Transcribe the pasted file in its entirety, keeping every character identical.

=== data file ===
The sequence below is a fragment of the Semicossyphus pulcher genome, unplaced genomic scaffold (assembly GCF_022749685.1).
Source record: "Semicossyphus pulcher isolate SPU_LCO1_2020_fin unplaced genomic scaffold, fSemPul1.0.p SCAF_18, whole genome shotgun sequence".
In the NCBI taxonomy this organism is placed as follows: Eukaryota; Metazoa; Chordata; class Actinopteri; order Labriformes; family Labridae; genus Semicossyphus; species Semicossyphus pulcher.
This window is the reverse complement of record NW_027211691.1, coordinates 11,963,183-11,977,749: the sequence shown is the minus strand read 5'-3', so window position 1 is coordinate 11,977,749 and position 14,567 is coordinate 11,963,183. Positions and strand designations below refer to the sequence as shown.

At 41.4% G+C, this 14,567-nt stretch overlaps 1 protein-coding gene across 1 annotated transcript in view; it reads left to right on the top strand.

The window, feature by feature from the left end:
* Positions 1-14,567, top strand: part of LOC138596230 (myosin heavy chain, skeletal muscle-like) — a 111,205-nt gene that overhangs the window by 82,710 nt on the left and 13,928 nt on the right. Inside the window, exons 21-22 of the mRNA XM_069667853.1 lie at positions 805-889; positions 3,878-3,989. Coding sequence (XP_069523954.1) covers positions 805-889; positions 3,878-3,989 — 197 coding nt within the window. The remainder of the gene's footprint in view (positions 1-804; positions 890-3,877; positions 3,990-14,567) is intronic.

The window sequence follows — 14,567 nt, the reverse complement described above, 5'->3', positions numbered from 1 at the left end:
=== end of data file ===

The sequence below is a fragment of the Semicossyphus pulcher genome, unplaced genomic scaffold (assembly GCF_022749685.1).
Source record: "Semicossyphus pulcher isolate SPU_LCO1_2020_fin unplaced genomic scaffold, fSemPul1.0.p SCAF_18, whole genome shotgun sequence".
In the NCBI taxonomy this organism is placed as follows: Eukaryota; Metazoa; Chordata; class Actinopteri; order Labriformes; family Labridae; genus Semicossyphus; species Semicossyphus pulcher.
This window is the reverse complement of record NW_027211691.1, coordinates 11,963,183-11,977,749: the sequence shown is the minus strand read 5'-3', so window position 1 is coordinate 11,977,749 and position 14,567 is coordinate 11,963,183. Positions and strand designations below refer to the sequence as shown.

At 41.4% G+C, this 14,567-nt stretch overlaps 1 protein-coding gene across 1 annotated transcript in view; it reads left to right on the top strand.

The window, feature by feature from the left end:
* Positions 1-14,567, top strand: part of LOC138596230 (myosin heavy chain, skeletal muscle-like) — a 111,205-nt gene that overhangs the window by 82,710 nt on the left and 13,928 nt on the right. Inside the window, exons 21-22 of the mRNA XM_069667853.1 lie at positions 805-889; positions 3,878-3,989. Coding sequence (XP_069523954.1) covers positions 805-889; positions 3,878-3,989 — 197 coding nt within the window. The remainder of the gene's footprint in view (positions 1-804; positions 890-3,877; positions 3,990-14,567) is intronic.

The window sequence follows — 14,567 nt, the reverse complement described above, 5'->3', positions numbered from 1 at the left end: